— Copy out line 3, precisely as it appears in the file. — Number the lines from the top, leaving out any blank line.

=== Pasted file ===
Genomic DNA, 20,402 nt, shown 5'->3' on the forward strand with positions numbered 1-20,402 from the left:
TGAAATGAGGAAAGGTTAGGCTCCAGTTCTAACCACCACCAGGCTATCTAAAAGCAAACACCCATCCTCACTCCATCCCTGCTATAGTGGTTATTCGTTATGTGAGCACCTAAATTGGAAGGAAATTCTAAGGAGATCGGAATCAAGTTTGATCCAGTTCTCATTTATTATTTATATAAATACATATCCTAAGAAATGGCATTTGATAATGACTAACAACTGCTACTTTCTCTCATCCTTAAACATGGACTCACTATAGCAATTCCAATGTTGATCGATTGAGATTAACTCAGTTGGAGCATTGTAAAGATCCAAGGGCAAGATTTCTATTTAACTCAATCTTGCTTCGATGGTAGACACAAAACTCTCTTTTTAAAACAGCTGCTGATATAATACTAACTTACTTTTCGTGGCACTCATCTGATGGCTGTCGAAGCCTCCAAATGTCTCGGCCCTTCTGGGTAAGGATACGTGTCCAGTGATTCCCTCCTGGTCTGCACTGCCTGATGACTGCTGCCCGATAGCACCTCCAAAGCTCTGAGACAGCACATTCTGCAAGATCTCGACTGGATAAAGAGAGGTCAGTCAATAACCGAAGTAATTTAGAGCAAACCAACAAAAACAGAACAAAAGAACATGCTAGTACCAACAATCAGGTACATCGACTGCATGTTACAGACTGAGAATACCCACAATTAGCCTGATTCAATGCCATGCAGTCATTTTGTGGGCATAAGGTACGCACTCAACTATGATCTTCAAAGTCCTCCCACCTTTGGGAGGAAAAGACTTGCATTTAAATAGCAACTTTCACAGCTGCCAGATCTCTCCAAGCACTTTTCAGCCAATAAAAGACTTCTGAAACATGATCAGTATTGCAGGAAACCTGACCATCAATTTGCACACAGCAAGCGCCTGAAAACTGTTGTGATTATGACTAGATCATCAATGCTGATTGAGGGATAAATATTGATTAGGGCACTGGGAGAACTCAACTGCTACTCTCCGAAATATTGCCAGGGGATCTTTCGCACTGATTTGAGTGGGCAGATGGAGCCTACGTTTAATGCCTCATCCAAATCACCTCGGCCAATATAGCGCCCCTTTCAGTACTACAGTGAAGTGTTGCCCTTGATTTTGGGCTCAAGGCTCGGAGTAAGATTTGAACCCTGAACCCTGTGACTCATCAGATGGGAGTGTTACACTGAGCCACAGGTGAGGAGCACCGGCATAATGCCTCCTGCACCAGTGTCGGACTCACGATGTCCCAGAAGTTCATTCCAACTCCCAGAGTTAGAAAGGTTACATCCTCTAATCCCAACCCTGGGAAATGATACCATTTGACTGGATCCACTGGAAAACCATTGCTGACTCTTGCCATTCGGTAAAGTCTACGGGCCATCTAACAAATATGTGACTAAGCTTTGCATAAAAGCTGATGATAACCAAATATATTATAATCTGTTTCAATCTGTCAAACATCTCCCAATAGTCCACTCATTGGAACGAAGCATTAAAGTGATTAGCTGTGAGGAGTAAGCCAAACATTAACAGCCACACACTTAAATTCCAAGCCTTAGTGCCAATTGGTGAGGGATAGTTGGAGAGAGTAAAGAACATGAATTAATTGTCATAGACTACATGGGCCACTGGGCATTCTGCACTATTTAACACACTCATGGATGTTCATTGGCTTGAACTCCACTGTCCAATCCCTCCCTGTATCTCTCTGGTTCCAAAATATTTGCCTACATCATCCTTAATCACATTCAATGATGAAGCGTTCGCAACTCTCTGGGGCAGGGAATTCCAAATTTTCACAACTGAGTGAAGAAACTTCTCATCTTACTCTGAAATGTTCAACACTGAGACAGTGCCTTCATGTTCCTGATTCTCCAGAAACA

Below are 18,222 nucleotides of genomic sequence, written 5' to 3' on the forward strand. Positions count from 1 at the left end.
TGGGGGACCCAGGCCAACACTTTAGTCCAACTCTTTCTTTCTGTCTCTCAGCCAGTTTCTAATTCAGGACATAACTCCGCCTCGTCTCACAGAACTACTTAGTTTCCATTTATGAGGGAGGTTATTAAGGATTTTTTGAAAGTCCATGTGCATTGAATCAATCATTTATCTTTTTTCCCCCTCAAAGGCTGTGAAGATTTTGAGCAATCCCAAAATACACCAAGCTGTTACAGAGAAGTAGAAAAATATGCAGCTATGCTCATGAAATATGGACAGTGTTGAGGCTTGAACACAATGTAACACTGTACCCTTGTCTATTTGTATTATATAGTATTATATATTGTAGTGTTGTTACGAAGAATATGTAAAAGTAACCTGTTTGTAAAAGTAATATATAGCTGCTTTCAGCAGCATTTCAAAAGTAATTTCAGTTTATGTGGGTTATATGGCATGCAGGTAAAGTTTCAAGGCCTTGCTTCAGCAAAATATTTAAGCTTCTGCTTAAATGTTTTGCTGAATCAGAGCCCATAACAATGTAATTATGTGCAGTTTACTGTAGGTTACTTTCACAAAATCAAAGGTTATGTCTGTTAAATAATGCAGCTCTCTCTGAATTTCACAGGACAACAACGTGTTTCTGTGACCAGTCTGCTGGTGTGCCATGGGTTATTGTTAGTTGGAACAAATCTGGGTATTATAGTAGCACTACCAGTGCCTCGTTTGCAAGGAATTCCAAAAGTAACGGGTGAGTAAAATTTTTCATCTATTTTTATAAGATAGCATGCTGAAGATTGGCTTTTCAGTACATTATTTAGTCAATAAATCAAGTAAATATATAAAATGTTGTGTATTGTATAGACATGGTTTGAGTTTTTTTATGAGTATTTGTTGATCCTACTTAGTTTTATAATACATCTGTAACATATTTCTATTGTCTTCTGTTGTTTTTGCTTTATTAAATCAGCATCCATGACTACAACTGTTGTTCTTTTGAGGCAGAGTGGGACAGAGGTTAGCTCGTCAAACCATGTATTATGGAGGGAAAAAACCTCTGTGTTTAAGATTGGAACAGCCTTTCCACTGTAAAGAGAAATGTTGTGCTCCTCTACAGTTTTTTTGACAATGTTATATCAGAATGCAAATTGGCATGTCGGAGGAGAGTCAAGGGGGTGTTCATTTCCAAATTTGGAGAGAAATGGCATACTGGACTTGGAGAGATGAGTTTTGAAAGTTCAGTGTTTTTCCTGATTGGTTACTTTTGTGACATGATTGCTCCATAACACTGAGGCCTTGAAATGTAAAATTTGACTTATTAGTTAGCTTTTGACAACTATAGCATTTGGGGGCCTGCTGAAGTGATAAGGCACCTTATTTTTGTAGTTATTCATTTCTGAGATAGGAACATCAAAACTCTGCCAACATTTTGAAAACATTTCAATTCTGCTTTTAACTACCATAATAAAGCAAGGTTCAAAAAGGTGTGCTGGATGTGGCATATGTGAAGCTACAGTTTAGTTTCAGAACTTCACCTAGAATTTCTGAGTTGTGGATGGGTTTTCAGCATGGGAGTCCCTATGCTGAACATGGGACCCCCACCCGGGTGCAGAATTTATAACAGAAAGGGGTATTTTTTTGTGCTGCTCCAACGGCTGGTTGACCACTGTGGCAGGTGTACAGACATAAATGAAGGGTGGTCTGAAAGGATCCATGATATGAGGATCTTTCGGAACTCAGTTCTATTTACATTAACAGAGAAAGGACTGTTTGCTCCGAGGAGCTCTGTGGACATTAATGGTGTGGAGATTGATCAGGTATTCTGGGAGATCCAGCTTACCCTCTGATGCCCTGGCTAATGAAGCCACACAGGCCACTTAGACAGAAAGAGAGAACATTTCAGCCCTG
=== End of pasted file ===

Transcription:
Below are 18,222 nucleotides of genomic sequence, written 5' to 3' on the forward strand. Positions count from 1 at the left end.